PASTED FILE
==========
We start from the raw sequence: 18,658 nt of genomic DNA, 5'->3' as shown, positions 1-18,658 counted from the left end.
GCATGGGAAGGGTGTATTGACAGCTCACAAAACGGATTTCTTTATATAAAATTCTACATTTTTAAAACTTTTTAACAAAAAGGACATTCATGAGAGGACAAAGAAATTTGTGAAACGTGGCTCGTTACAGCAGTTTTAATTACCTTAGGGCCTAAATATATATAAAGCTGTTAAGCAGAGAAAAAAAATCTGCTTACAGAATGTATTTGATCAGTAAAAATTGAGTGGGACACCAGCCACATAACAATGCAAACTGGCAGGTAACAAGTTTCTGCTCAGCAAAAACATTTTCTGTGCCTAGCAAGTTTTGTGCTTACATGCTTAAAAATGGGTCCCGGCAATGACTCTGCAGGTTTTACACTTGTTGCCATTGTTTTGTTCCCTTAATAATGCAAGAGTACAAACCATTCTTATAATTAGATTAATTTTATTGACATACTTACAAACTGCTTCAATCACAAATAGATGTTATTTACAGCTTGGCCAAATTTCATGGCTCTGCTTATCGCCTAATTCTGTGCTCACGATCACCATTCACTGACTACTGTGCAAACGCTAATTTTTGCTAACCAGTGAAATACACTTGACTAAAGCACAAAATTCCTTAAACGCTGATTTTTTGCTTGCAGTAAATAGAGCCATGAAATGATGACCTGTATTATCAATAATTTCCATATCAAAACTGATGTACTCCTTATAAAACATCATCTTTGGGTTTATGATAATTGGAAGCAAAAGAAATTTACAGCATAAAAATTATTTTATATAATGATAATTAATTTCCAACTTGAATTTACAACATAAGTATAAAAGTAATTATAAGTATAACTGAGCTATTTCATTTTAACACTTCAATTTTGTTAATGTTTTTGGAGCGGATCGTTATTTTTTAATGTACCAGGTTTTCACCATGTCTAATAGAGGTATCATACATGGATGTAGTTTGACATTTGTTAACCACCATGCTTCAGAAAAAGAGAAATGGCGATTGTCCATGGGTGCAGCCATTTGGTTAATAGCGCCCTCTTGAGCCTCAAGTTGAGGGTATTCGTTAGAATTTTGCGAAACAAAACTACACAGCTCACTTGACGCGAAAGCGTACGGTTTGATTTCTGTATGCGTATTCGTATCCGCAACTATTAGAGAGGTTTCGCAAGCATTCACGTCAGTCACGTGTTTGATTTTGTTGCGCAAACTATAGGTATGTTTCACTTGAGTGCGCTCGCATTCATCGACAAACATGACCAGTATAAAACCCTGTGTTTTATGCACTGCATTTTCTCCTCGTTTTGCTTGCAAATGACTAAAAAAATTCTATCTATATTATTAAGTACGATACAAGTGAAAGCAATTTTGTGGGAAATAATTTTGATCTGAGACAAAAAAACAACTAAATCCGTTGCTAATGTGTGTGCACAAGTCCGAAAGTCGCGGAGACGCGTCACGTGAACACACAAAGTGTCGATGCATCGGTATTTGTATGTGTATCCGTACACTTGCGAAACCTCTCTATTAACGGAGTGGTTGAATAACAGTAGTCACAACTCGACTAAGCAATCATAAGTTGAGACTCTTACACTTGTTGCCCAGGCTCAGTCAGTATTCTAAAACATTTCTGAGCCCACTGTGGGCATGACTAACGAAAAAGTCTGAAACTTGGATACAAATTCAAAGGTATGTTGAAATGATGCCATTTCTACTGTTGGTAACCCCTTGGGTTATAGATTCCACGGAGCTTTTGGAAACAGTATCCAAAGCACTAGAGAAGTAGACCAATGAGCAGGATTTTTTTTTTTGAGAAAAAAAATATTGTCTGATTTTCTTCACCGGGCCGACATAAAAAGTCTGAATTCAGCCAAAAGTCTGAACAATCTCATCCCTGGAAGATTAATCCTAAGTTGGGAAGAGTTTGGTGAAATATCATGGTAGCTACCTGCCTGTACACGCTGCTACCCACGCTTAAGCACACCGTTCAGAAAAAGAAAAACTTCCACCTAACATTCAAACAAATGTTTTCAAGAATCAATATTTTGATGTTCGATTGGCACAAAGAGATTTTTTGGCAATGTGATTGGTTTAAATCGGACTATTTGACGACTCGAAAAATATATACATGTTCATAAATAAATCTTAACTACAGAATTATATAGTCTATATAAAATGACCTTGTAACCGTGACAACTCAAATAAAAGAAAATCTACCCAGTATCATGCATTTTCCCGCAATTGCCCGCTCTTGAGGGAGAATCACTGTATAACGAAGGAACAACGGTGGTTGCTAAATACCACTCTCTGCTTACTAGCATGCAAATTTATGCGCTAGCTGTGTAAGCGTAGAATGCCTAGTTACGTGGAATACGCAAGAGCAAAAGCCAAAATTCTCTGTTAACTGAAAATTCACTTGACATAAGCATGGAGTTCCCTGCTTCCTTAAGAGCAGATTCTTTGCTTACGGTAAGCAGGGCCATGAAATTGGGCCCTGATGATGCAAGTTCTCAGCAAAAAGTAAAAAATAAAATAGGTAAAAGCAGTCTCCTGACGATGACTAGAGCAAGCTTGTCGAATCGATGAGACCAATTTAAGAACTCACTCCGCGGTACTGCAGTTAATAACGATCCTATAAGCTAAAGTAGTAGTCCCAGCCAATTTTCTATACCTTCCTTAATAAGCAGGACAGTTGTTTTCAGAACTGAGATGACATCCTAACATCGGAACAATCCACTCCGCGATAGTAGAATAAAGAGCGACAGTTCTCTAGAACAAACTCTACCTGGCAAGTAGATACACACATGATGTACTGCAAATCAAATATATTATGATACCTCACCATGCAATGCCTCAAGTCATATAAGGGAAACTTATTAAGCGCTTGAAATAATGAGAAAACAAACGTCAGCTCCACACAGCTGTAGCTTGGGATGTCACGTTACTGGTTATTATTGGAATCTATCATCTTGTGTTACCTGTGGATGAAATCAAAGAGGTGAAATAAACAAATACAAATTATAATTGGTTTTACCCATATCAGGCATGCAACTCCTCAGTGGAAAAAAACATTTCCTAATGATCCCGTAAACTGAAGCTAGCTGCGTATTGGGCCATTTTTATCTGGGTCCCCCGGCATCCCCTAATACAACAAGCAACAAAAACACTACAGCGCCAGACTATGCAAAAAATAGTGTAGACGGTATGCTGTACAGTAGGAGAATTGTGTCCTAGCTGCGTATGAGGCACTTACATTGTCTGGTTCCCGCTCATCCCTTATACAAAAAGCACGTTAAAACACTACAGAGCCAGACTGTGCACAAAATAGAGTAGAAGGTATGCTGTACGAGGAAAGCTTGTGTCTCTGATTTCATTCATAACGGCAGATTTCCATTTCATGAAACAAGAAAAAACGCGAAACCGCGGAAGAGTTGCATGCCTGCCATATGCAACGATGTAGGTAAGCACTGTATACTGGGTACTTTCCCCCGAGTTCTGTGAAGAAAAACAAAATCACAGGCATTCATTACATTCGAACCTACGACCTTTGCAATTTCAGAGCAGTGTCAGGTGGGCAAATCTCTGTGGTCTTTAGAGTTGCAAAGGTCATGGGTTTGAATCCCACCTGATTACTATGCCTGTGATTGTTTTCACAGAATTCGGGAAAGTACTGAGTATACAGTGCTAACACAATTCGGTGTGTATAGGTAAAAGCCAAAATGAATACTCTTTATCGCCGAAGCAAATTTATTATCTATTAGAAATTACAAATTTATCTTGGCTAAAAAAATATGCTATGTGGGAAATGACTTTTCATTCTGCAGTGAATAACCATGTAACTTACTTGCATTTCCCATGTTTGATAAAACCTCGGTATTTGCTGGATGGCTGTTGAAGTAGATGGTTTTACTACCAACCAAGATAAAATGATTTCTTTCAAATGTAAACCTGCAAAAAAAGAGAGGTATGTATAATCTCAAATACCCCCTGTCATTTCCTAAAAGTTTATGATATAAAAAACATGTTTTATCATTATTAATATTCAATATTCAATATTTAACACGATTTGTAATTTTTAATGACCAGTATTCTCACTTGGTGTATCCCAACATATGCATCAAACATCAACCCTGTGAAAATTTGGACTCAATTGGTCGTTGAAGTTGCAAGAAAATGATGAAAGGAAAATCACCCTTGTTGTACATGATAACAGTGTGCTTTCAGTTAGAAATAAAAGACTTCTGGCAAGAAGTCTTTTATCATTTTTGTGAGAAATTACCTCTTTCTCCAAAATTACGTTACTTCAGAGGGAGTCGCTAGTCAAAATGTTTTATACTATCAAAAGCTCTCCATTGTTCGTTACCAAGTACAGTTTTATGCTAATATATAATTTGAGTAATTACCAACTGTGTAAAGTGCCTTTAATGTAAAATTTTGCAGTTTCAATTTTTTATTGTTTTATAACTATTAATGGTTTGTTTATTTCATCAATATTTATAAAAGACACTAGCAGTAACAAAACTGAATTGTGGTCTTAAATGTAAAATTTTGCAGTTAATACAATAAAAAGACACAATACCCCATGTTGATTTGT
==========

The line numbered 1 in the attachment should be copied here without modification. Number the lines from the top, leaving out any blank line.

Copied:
We start from the raw sequence: 18,658 nt of genomic DNA, 5'->3' as shown, positions 1-18,658 counted from the left end.